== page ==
Most of the time, lighter is better, right? Not always. Function sometimes outweighs weight. Remember, the ultimate goal is to tie your tag on an animal, so if a little extra weight gives you a better chance of achieving that goal, so be it.
One example I can give you of weight versus functionality is my tent. I prefer to pack an adequate tent when hunting in the high country for more than a couple of days as opposed to my former method of using only a bivy sack. Weather in the mountains can get ugly at a momentâs notice. On one hunt, a week of foul weather with only a bivy sack and a wet down sleeping bag for shelter, forced me to employ survival skills to stay alive. Yes, I survived, and even killed a bull, but my intent is to hunt while Iâm out there, not play âSurvivorman.â I learned that adding an extra pound and staying warm and dry keeps my energy focused on the real goal â hunting.
If youâve diligently followed the steps of listing and research, the buying part will be quick and easy, if not painless. Honorable business practices dictate you buy your gear from retailers who helped you decide on the proper gear in the first place. They earned your dollar. If I have to pay a few extra bucks to a retailer that knows the gear they sell, and offers exceptional customer service, I will. If their assistance makes me a better bowhunter, I consider it money well spent.
So, you get home with your new gear. Whatâs the first thing you want to do? Try it out, of course! My backyard has served as the initial testing ground for all of my camping gear. Itâs the smart thing to do, but the truth is, I just canât wait to try it out. After the maiden voyage, keep an eye on the weather. If conditions will be similar to those youâll encounter on your hunt, itâs time for another camping trip. After all, you wouldnât want to be miles from civilization and find out something is missing or wrong with your new gear. Even reputable manufacturers can make mistakes. With backyard camping, the commitment level is low. If something fails, retreat to the comfort of your home.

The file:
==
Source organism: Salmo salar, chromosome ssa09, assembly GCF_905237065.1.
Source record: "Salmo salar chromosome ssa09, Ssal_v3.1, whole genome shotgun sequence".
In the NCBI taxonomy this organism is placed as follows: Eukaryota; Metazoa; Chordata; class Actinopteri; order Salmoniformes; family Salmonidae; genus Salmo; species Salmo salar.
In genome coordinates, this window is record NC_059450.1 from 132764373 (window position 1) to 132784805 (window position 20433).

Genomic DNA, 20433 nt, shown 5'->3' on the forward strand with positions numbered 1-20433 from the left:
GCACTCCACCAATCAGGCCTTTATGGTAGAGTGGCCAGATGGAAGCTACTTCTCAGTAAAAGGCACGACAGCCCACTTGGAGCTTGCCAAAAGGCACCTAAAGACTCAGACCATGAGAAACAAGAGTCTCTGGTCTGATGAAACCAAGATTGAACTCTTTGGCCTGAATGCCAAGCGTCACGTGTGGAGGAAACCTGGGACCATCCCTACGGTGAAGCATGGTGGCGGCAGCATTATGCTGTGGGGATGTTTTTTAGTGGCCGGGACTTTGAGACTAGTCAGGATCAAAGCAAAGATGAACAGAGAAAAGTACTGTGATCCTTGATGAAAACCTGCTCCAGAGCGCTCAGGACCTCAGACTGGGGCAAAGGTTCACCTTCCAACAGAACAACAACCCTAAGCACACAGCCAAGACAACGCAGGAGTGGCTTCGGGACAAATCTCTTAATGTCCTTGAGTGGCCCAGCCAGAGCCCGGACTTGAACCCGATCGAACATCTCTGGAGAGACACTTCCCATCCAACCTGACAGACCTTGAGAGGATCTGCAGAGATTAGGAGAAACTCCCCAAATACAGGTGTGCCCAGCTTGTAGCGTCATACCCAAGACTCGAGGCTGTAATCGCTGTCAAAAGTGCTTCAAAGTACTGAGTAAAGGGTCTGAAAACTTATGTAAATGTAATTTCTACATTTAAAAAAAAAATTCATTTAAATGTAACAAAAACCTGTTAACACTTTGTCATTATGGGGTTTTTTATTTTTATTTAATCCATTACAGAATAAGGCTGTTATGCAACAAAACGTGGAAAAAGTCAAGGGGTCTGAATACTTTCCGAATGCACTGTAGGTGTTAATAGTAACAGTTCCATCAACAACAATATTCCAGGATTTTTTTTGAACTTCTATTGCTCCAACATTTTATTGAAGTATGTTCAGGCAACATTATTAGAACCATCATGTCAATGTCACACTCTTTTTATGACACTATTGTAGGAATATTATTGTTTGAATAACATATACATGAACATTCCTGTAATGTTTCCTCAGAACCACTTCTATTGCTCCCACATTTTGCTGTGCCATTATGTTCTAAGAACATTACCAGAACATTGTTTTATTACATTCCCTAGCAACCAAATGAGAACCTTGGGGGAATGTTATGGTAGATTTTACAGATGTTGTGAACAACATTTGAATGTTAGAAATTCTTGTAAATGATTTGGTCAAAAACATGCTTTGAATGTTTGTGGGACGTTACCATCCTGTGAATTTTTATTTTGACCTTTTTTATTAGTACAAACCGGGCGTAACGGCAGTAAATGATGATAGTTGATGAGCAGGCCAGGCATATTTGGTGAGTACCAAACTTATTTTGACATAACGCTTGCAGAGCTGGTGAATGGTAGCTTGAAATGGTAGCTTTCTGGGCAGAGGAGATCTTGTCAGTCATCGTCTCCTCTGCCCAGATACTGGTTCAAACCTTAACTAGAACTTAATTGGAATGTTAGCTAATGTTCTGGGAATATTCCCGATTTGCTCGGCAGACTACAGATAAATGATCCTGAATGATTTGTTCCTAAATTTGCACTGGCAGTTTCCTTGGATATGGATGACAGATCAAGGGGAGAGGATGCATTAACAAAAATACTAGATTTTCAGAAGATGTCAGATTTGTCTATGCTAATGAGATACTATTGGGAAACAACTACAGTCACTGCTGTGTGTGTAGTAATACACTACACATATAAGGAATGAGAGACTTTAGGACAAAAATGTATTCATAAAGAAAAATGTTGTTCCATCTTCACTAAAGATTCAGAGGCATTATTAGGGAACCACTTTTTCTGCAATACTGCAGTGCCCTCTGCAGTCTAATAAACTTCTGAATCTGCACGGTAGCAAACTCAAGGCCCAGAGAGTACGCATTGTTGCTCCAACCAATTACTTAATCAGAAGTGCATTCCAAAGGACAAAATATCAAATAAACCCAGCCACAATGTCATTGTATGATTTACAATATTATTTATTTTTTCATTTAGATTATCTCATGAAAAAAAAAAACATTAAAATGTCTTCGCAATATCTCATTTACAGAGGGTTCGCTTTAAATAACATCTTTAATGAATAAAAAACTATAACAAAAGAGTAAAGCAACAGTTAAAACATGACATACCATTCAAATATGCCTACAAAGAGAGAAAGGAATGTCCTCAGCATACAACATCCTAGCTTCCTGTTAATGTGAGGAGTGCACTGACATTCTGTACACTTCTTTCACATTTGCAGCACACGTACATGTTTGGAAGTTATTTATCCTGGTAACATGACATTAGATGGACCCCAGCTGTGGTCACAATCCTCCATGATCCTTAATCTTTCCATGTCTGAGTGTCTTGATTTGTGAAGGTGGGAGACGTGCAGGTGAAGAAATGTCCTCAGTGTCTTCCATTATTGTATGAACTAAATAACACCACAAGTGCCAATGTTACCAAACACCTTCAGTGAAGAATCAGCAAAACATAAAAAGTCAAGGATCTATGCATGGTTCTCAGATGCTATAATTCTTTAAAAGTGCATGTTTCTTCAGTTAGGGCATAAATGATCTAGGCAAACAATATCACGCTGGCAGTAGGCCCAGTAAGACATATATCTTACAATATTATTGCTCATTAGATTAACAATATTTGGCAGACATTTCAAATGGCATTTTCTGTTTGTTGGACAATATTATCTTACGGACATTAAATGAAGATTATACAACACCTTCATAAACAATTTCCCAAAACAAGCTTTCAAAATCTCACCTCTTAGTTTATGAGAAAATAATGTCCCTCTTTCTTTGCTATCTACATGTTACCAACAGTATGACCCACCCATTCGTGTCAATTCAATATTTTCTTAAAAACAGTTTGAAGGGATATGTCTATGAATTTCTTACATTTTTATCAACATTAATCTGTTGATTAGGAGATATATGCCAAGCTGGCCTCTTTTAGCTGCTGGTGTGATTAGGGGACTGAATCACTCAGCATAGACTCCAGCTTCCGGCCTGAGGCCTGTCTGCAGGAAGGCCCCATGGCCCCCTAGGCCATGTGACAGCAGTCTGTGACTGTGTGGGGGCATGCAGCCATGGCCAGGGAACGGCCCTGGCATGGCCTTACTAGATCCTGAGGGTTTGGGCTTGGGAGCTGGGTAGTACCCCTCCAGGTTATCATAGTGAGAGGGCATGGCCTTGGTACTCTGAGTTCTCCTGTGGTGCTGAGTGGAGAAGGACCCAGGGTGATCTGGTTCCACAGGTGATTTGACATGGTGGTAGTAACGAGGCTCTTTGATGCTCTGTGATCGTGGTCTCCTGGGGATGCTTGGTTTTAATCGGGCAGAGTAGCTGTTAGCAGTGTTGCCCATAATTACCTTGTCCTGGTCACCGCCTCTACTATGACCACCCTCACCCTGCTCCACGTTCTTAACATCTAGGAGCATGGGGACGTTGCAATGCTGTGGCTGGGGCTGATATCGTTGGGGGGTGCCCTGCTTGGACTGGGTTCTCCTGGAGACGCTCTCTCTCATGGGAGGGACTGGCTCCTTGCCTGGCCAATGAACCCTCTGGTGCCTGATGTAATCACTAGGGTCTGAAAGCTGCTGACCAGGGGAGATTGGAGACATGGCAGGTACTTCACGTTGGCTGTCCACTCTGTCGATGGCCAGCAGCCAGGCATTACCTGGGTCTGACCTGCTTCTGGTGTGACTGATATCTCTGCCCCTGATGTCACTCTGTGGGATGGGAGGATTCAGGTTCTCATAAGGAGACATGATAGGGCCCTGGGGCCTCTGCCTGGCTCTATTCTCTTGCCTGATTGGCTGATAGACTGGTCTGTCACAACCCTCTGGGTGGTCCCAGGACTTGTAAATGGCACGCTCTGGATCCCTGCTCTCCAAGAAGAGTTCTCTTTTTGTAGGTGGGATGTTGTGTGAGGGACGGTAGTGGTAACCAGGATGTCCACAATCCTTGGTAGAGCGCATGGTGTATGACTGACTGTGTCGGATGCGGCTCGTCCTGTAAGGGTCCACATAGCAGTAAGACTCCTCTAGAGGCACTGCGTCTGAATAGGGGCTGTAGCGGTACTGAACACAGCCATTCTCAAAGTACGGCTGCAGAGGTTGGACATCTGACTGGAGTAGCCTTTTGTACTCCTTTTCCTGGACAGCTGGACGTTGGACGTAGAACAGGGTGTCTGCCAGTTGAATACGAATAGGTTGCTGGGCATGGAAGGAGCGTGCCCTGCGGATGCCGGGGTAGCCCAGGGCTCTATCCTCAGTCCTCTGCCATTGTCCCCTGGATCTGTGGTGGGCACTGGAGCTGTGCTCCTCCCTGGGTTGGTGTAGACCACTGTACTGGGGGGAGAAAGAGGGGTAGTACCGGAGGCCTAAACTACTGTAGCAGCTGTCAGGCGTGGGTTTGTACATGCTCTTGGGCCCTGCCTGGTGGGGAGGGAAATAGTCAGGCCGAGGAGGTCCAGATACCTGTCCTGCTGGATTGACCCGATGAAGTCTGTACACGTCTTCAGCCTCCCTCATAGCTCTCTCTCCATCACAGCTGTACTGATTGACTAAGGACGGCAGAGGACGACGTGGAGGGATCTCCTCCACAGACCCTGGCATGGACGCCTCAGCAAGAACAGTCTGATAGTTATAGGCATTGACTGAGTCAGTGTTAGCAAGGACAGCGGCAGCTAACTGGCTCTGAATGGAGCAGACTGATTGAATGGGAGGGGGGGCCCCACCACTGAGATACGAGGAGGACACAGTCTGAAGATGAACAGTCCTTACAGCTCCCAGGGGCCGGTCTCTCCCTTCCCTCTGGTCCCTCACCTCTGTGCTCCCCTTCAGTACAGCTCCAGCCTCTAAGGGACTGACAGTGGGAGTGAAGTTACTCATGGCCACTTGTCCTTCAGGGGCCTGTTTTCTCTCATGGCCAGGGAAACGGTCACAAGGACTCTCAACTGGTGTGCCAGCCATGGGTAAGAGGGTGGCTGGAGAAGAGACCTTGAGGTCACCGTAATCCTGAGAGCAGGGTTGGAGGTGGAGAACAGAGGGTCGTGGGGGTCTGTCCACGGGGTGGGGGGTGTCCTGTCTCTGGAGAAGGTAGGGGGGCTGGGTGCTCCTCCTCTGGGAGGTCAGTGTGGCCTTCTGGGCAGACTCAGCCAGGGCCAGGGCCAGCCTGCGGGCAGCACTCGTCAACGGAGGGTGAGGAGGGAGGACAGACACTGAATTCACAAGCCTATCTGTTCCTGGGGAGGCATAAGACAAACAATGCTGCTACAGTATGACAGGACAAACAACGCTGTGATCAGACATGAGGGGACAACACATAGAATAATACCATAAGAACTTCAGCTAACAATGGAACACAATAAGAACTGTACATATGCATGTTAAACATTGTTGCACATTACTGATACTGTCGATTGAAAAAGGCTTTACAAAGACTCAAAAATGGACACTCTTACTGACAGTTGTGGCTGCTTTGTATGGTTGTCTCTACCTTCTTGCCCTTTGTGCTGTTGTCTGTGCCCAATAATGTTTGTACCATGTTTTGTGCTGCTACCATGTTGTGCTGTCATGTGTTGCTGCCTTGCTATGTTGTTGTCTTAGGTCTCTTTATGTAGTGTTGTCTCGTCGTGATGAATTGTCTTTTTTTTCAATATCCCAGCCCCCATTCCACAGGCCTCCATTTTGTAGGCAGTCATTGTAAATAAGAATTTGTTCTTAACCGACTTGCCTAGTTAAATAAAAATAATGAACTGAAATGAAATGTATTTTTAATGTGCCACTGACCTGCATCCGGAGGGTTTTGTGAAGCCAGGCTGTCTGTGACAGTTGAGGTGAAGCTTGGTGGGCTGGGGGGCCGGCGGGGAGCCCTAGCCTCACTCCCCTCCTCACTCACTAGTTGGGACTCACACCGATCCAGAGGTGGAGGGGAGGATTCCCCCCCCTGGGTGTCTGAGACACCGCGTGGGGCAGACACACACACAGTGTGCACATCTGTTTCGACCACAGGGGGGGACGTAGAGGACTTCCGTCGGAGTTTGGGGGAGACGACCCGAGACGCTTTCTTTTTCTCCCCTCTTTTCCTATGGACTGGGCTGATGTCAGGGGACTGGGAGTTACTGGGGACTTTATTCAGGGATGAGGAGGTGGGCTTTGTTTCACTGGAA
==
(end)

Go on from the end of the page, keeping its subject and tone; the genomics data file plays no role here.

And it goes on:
Do the same thing with your clothing. Hike around and shoot your bow in all weather conditions. This will help you catch issues with your clothing that might hinder your hunt before they become issues you have to deal with for a week. Remember, once you leave that trailhead, there are no âdo-overs.â And donât forget scouting trips as another great time to test gear.
As with anything, practice makes perfect. While youâre out there, keep notes on whatâs working, what isnât, and whatâs missing. Todayâs vast technical gear options will allow you to hunt in just about any conditions Mother Nature will throw at you. If you choose well, youâll be dry, comfortable, and able to stay 100-percent focused on the real prize â your hunt.
Jeremy Johnson is an avid backcountry archery hunter. He lives in central Oregon with his wife and two daughters.